Royal craftwork from Naples
One area of our Museum’s collection of miniatures is dedicated to the Neapolitan folk art of nativity-scene making. The exhibition with its scenes of typical everyday Mediterranean life conveys a unique insight into the life of the citizens of 18th-century Naples.
The Neapolitan folk art of nativity-scene making originated in the depiction of the Holy Family at the end of the 15th century. The Bourbon King Charles III was responsible for the heyday of Mediterranean nativity-scene making. His passion for the art form was passed on to well-to-do citizens, monasteries and churches.
Our exhibits on the 3rd floor of the Museum were created by the Neapolitan nativity-scene artist Mario Capuano in many months of meticulous craftsmanship. He created a scene covering some 15 m2 whose buildings, figures and more than a hundred accessory items represent an authentic depiction of everyday life in 18th-century Naples. Nativity-scene making has been a passion of the Capuano family since 1840. Among their recent important works are nativity scenes for the pilgrimage church in San Giovanni Rotondo and for King Juan Carlos of Spain.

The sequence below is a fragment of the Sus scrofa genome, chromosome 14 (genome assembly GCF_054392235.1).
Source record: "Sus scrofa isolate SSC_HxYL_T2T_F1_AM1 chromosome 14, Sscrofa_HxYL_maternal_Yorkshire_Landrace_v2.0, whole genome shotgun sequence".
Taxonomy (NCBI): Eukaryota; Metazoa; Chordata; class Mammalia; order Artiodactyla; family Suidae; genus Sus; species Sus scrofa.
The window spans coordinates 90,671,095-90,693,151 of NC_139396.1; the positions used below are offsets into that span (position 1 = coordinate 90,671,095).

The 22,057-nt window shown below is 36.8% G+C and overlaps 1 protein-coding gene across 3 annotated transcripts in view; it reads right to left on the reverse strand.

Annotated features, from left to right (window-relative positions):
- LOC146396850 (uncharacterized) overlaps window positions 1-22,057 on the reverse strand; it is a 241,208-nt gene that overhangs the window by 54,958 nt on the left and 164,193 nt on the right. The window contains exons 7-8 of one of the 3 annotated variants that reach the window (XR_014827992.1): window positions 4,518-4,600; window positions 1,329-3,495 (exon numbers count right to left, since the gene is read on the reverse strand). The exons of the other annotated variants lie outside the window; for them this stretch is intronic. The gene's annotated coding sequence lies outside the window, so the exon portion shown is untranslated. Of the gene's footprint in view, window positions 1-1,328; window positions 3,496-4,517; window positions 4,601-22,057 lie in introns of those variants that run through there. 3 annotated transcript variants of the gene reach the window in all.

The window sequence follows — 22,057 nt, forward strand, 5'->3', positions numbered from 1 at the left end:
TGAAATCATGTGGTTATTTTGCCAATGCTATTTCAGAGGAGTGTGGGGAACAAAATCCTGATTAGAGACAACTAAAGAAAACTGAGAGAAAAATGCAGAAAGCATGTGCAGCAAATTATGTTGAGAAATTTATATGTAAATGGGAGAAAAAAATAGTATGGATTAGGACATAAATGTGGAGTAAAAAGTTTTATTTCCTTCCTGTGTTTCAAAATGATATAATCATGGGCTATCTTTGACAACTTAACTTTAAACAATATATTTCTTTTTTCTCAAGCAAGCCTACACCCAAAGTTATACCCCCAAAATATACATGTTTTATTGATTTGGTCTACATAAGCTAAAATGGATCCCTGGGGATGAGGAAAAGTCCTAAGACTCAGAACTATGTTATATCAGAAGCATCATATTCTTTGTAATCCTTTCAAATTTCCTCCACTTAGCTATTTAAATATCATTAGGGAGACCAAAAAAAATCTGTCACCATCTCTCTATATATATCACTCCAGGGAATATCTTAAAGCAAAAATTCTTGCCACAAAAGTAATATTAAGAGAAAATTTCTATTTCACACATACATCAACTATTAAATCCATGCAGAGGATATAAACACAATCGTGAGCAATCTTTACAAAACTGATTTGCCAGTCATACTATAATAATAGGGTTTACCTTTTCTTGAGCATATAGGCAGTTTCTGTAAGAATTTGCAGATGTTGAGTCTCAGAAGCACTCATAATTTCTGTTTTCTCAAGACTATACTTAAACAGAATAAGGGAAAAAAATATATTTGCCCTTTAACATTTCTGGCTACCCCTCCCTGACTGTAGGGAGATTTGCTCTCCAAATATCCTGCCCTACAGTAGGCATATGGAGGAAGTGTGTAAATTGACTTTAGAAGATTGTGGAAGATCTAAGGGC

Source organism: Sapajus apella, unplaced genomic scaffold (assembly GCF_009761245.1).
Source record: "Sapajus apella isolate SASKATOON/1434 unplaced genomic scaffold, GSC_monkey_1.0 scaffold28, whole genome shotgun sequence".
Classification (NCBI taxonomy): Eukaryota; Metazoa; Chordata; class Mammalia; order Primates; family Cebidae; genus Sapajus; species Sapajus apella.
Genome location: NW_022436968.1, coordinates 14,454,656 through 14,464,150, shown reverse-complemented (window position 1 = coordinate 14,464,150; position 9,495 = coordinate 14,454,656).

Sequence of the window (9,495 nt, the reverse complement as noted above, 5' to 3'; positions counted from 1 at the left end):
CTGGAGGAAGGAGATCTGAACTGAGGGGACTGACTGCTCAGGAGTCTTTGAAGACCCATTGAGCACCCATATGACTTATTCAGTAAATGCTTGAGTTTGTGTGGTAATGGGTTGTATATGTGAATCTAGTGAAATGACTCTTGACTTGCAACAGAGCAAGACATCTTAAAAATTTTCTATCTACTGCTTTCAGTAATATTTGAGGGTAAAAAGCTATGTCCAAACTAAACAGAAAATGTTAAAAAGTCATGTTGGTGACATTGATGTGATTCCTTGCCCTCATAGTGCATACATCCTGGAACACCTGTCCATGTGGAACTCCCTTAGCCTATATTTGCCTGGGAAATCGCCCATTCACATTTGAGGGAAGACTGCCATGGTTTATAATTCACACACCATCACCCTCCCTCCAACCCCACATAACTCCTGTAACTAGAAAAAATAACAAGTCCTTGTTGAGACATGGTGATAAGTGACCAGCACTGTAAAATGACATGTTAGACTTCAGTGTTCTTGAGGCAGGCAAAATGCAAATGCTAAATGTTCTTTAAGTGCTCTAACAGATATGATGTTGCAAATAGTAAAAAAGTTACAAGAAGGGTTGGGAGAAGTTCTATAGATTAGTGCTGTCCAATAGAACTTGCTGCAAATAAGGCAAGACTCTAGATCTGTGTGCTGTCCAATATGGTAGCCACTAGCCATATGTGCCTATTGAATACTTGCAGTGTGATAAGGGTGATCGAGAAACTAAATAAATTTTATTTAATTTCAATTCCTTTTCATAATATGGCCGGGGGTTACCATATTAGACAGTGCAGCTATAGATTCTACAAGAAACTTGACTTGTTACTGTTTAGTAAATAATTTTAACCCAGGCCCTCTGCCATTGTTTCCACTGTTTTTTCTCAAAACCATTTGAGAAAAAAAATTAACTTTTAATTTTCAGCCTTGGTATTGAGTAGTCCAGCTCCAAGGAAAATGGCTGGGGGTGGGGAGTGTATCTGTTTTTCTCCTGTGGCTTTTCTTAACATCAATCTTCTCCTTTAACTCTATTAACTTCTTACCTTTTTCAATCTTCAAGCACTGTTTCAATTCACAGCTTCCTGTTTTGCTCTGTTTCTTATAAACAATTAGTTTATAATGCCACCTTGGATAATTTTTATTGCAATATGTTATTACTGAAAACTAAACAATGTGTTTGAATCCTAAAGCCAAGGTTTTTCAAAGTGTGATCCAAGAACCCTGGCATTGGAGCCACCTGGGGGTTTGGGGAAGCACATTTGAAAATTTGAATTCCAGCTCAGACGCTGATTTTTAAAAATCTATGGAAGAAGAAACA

Perfection in miniature
The miniatures tell real or fictitious stories of various kinds with impressive attention to detail and are constructed in a 1:12 scale. It is with this contemporary spin on the art of the dollhouse that the Spielzeug Welten Museum Basel fosters the art of modern dollhouse construction.